I flung up my hands, as if in surrender.
There are days when the lesson begins first thing in the morning and continues to day’s end.
Yes, only one lesson—all day.
That was today for me. I learned about surrender. And, a little about what comes after that.
In the wee hours of this morning, I pulled the clarinet out of the case. A cheaply made instrument, I had opted to make the repairs myself, instead of sending it to the instrument technician who usually handles them. The customer has no money to pay for a complete repair, so I suggested a lick and a promise, if it could be done.
The bent key needed only to be returned to its original location. I have a pair of key-bending pliers, made just for such occasions.
The slight torsion I applied to the metal key was enough to break the solder joint loose, and the entire piece was suddenly hanging by a thin piece of metal slag. I gasped. I laid the clarinet back into its case.
I went home—to sleep.
My friend walked into the store and sat down. He had nothing in his hands. He didn’t even look around at what was on the shelves or hanging on the walls. It was going to be one of those visits.
“People are asking me about the Lost Gospels. What do you know about them?”
It was a loaded question, leading to another and another, until finally we would speak once again about Saints versus saints and Grace versus works, and Confession versus confession.
My friend is a member of the Eastern Orthodox church. I am not. He knows what I believe. I know what he believes.
Point, meet counterpoint.
Finally, I asked him if we could switch places and he would argue the evangelical side, while I espoused the orthodox doctrine. He peered at me with a quizzical look on his face.
“Why would we do that?”
I explained that it made as much sense as each of us saying the same things we had said the last time he had been in for a visit. We are both evangelists for our respective faiths.
He was disappointed, but he conceded the wisdom and threw up his hands in mock surrender. We’re still friends.
It wasn’t exactly surrender, but more of a cease-fire—recognition of the stalemate.
The grandfather of a piano student, his resolve to await her lesson’s end in his truck beaten by the outside temperature, wandered behind my desk chair. I looked up and nodded, an action he took as an invitation to make conversation. It wasn’t, but I politely answered his remarks about the weather, with a couple of sympathetic statements of my own, quickly turning to my work once again.
He wasn’t done yet.
“Yep, it’s sure cold, but we really need some rain.”
I almost snorted. It’s January! It doesn’t rain in January! I was smart enough to keep my mouth shut, but he wouldn’t let it go.
“I’m serious! The lake is down four feet!”
It really wasn’t something I was going to argue about. I just nodded my head and made a noise that could have either been a wise hmmmm of understanding or just me clearing my throat. One way or the other, I hoped he would move to a different subject.
He still wasn’t done.
“We really have to have some rain soon or we’ll be in real trouble!”
I’m not sure what made me do it. I think I just needed to concentrate on the project I was struggling with, so I simply asked the question that had been flitting around in my head from his first complaint about the weather.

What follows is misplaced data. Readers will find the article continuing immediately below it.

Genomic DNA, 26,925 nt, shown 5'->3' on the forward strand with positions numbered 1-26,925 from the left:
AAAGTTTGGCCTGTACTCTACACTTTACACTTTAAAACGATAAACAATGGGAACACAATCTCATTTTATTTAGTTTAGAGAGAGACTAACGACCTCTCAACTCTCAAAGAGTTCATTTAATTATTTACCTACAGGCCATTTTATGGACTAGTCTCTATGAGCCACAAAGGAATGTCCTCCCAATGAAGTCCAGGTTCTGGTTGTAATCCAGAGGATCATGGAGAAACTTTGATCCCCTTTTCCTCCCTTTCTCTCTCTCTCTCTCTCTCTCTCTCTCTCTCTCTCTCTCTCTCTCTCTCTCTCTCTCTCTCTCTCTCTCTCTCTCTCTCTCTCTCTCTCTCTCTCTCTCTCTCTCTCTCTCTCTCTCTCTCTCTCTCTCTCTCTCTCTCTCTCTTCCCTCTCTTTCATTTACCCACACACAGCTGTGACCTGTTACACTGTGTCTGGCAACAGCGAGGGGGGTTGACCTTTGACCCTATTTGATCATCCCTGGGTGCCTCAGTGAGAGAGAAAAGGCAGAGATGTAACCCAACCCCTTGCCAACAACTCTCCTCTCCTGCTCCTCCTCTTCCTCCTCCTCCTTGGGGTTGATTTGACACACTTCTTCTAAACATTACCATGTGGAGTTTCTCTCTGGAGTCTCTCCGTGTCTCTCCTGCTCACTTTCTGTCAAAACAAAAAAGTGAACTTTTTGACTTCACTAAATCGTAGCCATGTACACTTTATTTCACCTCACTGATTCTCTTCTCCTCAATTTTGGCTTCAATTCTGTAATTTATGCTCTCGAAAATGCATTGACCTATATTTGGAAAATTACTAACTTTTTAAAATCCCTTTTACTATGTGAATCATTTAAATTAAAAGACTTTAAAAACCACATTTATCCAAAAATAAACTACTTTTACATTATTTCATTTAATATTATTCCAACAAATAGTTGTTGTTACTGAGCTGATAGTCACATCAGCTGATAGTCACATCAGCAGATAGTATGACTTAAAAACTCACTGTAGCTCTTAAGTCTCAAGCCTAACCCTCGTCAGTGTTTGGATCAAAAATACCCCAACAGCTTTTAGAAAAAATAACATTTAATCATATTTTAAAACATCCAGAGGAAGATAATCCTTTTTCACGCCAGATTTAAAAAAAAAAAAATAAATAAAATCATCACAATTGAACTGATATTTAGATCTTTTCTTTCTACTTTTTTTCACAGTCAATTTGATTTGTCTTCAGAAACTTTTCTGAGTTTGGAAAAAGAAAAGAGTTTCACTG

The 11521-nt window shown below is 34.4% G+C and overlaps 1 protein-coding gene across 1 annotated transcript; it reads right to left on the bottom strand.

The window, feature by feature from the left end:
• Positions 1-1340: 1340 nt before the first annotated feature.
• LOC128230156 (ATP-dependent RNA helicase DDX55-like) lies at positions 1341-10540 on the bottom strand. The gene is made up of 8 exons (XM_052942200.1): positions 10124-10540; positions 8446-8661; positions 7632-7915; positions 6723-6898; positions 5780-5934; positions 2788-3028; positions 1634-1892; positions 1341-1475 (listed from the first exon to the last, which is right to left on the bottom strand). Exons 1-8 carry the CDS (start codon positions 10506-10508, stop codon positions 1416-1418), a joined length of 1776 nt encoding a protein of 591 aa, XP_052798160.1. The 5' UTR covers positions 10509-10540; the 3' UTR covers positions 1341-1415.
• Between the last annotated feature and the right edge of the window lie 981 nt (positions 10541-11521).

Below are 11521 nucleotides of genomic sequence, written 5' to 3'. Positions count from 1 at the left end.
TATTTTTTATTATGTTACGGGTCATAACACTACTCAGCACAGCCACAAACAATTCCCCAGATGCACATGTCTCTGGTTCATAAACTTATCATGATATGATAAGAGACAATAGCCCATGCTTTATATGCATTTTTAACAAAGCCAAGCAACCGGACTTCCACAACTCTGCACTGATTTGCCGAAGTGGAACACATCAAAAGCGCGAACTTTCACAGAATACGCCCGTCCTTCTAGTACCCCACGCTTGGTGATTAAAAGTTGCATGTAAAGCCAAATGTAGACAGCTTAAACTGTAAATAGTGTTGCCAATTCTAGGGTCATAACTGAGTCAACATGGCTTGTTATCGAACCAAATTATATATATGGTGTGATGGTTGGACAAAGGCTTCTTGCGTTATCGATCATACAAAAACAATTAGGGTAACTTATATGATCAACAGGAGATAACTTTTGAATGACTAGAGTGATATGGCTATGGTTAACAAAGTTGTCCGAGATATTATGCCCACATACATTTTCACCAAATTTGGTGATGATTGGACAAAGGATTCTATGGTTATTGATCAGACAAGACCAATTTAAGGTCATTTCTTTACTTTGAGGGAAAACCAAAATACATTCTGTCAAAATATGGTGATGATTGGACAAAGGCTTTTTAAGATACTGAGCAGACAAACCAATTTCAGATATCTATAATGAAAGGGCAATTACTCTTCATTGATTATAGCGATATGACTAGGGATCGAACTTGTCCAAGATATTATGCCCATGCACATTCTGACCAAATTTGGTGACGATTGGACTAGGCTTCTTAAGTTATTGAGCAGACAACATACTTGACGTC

Turning around to face him, I put my hand under my chin and asked, quite seriously, “What do you think we should do about the problem?”
He sat, motionless. Then he spoke.
“Well, I supp…” He looked right at me and said it, “I guess we’ll just have to leave it to the Good Lord, won’t we?”
His hands went up in the air as he gave up ownership of the weather to the only One who could ever possibly control it. (Matthew 5:45)
For some reason, he didn’t want to talk to me anymore. I really didn’t mean to be rude. But, sometimes, you just have to quit beating your head against that solid wall in front of you and admit that there is nothing to be done about it.
She brought her guitar in last week for me to examine. Thought she only needed to have the neck adjusted. It turns out that the way she plays has worn the metal frets on the fingerboard almost all the way through. Three years old, the guitar is. Frets usually last thirty or forty years for most people.
She came to pick up the guitar today after I worked my magic on the frets, leveling and re-crowning them. I was prepared to rail on her about the way she plays the instrument, but I thought better of it. It’s her guitar; she can play it however she wants.
As she checked over my handiwork, I told her, “This is the only time we’ll be able to fix the problem this way. The next time, either you have to get a new guitar, or the frets will have to be replaced completely.”
She seemed sad. Momentarily, her hands started up into the air as the words I had said took effect. It was only a moment and her hands returned to pluck the strings tenderly. Then she looked at me and smiled.
“I bought it to play music. I’ll keep playing it ’til the music is done.”
Surrender. Plus resolve.
And, the Teacher said, “Which of you, by worrying about it, can add a single hour to your life?” (Luke 12:25)
I’m with the young lady. I’m here to play music. I think I’ll keep playing ’til the music is done.
How about it? You want to play a verse or two with me?
The day is coming when the music will be silent, but it’s not today.
Let’s play on.
You can throw your hands up in the air while the music’s going, too.
Allow yourself to let go, surrender, and breathe in the beautiful world that is waiting for you just outside your comfort zone.
(Leigh Hershkovich ~ American writer)
Music expresses that which cannot be said and on which it is impossible to be silent.
(Victor Hugo ~ French novelist ~ 1802-1885)
© Paul Phillips. He’s Taken Leave. 2014. All Rights Reserved.
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